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In Norway, don’t mess with snowplow drivers

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Stellan Skarsgard plays a father out for vengeance in “In Order of Disappearance.”

In Norwegian director Hans Petter Moland's thriller, "In Order of Disappearance," Stellan Skarsgard plays Nils Dickman (and, yes, the obvious comments are made), a vengeful father with a very particular set of skills, which in this case includes operating heavy snow-removal equipment. That detail offers a clue to the sardonic tone of the proceedings, which combines black comedy with the dour, humorless mood of Nordic noir — two elements that are not, for Moland at any rate, as complementary as one might expect.

As the story begins, Dickman has just won the Citizen of the Year award from his snowbound hometown, where he plows the roads during the long winters. Or, in his words, "I'm just a guy who just keeps a strip of civilization open for people."


The phrase proves to have more significance than he intended. As Dickman receives his award, Moland intercuts shots of the honoree's son being abducted and given a hot shot by drug dealers. At the morgue, the cynical cops tell Dickman that his son was just an unlucky addict. But Nils knows better. He cuts down his hunting rifle to under-parka size, gasses up the vehicles, and begins clearing a path to find the person who gave the order to kill his boy — the foppish, feckless Count (Pal Sverre Hagen).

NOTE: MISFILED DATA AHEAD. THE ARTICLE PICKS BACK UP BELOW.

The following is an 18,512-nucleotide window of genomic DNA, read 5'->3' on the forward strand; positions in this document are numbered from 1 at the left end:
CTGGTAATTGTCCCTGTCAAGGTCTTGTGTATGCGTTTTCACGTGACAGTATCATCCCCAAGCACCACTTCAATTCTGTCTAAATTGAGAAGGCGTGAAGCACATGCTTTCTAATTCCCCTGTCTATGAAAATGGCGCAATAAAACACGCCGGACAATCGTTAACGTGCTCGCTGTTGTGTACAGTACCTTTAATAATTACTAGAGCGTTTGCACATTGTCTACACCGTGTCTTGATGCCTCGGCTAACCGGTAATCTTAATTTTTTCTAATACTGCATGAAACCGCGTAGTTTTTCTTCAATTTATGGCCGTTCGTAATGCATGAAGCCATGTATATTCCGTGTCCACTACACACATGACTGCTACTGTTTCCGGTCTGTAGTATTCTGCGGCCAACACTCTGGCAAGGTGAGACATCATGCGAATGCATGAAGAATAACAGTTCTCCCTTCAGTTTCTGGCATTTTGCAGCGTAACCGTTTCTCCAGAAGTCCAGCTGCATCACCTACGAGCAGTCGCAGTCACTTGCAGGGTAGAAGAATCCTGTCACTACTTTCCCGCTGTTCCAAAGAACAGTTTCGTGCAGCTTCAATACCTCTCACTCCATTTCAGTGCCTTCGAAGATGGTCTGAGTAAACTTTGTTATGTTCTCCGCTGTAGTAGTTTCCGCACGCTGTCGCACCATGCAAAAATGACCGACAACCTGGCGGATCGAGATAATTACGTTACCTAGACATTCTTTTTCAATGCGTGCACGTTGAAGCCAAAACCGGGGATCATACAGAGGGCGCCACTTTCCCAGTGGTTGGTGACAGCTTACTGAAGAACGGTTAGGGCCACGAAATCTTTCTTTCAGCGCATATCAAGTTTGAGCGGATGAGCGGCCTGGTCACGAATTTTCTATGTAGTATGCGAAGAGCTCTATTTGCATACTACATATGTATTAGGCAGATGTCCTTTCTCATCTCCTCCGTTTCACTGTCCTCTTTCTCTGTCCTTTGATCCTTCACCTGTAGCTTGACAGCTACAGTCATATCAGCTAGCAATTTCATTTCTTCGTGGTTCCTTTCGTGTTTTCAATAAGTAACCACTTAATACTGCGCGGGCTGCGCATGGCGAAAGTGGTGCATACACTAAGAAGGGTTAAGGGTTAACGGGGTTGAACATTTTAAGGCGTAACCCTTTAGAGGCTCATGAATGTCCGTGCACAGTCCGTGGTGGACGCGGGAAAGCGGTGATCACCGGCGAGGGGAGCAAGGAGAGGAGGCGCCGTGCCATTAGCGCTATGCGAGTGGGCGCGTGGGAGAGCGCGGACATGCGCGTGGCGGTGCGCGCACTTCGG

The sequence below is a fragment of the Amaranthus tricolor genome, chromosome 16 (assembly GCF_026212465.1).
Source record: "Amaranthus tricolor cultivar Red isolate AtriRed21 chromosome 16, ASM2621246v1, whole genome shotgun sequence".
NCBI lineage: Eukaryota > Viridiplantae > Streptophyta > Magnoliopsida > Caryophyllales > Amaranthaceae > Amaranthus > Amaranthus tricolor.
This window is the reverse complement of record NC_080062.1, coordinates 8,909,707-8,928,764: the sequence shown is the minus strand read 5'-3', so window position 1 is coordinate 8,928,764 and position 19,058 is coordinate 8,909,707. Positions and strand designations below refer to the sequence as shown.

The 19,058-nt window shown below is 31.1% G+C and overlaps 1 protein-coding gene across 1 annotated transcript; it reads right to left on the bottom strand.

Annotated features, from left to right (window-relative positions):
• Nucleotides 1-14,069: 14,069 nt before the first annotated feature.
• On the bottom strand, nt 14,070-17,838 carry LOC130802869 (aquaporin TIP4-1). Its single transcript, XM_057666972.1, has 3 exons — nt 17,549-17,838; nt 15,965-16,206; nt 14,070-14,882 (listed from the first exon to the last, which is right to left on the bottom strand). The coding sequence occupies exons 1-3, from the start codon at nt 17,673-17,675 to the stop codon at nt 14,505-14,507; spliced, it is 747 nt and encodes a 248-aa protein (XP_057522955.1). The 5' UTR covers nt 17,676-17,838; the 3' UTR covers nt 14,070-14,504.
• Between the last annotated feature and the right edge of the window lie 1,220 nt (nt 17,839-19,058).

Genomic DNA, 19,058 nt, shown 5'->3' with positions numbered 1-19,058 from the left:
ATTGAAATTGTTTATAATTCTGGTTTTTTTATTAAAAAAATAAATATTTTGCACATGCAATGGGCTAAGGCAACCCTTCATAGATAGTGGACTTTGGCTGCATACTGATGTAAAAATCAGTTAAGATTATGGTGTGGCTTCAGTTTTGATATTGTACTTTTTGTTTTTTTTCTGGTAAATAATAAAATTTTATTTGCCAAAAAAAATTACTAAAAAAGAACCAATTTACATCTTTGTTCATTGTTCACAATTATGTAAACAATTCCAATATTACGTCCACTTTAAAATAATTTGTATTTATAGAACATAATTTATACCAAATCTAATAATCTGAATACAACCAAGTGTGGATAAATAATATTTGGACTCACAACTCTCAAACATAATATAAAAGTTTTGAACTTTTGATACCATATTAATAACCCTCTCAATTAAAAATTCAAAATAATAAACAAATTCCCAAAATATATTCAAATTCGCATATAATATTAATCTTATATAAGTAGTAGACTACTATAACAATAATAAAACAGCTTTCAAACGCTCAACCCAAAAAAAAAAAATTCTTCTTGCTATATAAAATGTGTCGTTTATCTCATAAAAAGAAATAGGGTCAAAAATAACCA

Though the collateral damage that follows includes two unhappy marriages and two other grieving fathers — one, an avuncular Serbian drug lord played by the great Bruno Ganz — Moland doesn't linger long on family tragedies. Only long enough to sour some of the mordant glee of his gallows humor. The sardonic laughs include title cards with the name of each character who has joined the ranks of the disappeared.

In addition to such gags, Moland diminishes the grimness by alluding to other neo-noirs, ranging from Jean-Luc Godard's "Breathless," with a line echoing the misogynistic last words of that film, to the Coen brothers' "Fargo," with its extreme long shots of snow-filled vistas dotted with minute figures illuminated by police lights. By alluding to such classics, the film, unlike its overachieving tyro hero, seeks admission to a league where it can't compete.



Directed by Hans Petter Moland. Written by Kim Fupz Aakeson. Starring Stellan Skarsgard, Bruno Ganz, Pal Sverre Hagen. At Kendall Square. 114 minutes. Rated R (bloody violence, and language throughout). In Norwegian, Swedish, German, Danish, and Serbian, with subtitles.

Peter Keough can be reached at petervkeough@gmail.com.